Metro Vancouver has expanded the popular North
Alouette Regional Greenway with the addition of 7.69 hectares (19 acres) of
land on its east side.
The North Alouette Regional Greenway, located
in the northwest corner of the City of Maple Ridge bordering on the City of
Pitt Meadows, includes a shared dike trail used for walking, cycling and
horseback riding. The greenway protects a section of the North Alouette River
floodplain, including a rare lowland Sitka Spruce ecosystem.
The new land parcel, acquired at a cost of
$715,000 through the Metro Vancouver Regional Parks Land Acquisition Fund, runs
north from 136th Avenue and includes Cattell Brook, which provides salmon
rearing habitat and is a destination for canoeists and kayakers.
The greenway, together with the nearby Codd
Wetlands Ecological Conservancy and Blaney Bog Regional Park Reserve, forms an
assemblage of natural wetland habitats supporting several endangered species,
such as Keen’s long-eared bat, the southern red-backed vole, and the Pacific water
“We are pleased and excited to have secured
such an ecologically rich piece of land which complements the floodplain areas
already protected by the greenway,” said John McEwen, Chair of Metro
Vancouver’s Regional Parks Committee. “This property contains important fish
rearing and wildlife habitat and is an key component of the Pacific Flyway.”
This land purchase advances Metro Vancouver
Regional Parks’ mandate to protect the region’s important natural areas while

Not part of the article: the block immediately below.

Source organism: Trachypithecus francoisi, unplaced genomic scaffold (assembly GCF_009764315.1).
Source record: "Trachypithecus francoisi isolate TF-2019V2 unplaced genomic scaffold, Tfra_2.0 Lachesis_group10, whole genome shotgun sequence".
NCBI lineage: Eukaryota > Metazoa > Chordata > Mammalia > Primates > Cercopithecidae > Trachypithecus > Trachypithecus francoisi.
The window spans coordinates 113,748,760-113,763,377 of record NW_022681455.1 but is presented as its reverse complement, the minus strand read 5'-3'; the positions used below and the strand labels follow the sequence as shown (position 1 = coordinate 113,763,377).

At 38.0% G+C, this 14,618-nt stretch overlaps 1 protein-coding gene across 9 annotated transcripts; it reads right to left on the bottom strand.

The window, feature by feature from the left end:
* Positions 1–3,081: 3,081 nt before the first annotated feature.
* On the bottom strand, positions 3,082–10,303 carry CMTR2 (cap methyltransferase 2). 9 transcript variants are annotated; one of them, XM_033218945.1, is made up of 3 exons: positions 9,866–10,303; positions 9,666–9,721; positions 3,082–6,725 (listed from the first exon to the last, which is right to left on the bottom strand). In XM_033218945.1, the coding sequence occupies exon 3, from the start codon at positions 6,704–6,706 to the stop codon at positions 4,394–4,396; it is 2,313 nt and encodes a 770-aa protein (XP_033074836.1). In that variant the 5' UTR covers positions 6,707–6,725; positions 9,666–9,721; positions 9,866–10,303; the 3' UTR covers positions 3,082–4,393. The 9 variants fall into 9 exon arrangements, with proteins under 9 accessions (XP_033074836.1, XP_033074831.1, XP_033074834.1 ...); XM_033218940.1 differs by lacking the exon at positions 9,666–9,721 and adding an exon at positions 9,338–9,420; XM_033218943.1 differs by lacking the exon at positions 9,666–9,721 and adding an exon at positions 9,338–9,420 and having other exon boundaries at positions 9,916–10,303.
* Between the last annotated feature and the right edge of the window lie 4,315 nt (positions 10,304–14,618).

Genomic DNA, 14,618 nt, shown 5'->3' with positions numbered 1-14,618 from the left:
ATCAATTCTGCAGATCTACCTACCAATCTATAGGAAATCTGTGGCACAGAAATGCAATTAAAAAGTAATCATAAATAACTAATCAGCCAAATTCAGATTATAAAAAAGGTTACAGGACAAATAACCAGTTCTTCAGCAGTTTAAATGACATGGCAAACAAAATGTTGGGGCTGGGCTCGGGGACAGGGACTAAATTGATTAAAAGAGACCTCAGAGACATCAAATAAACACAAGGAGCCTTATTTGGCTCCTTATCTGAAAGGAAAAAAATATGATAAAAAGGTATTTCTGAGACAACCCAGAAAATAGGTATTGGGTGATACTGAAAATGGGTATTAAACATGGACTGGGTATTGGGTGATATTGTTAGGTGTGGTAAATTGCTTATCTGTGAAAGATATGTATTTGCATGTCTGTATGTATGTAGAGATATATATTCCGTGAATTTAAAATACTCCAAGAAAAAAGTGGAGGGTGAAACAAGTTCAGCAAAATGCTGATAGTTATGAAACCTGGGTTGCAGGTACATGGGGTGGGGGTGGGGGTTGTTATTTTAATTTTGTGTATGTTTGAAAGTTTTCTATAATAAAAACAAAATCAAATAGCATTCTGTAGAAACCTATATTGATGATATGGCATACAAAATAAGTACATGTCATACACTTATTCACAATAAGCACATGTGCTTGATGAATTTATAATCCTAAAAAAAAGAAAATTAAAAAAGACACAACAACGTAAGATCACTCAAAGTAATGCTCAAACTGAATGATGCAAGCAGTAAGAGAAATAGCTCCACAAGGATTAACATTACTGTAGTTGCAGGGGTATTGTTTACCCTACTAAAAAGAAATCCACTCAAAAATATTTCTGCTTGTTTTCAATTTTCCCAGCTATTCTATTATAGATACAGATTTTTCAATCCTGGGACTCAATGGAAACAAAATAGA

providing opportunities for people to connect with, enjoy, and learn about the
natural environment. Metro Vancouver's Regional Parks system covers 13,557
hectares, and includes 22 regional parks, three regional park reserves,
two ecological conservancy areas, and five regional greenways.
“The corridor along the North Alouette River
provides park visitors many wonderful opportunities to enjoy scenic vistas of
the river, mountains and agricultural areas, and it’s a great place to view
wildlife,” said Mike Morden, Mayor of the City of Maple Ridge and a Metro Vancouver Director. “The City looks forward to continuing to work with Metro
Vancouver to manage this important local and regional amenity.”
In 2018, Metro Vancouver doubled its annual
contribution to the Regional Park Land Acquisition Fund – to a total of $7.57
million each year – so that it may more readily respond to land acquisition
opportunities and protect more of the region’s ecologically sensitive areas for
people to enjoy, even as land prices and development pressures rise.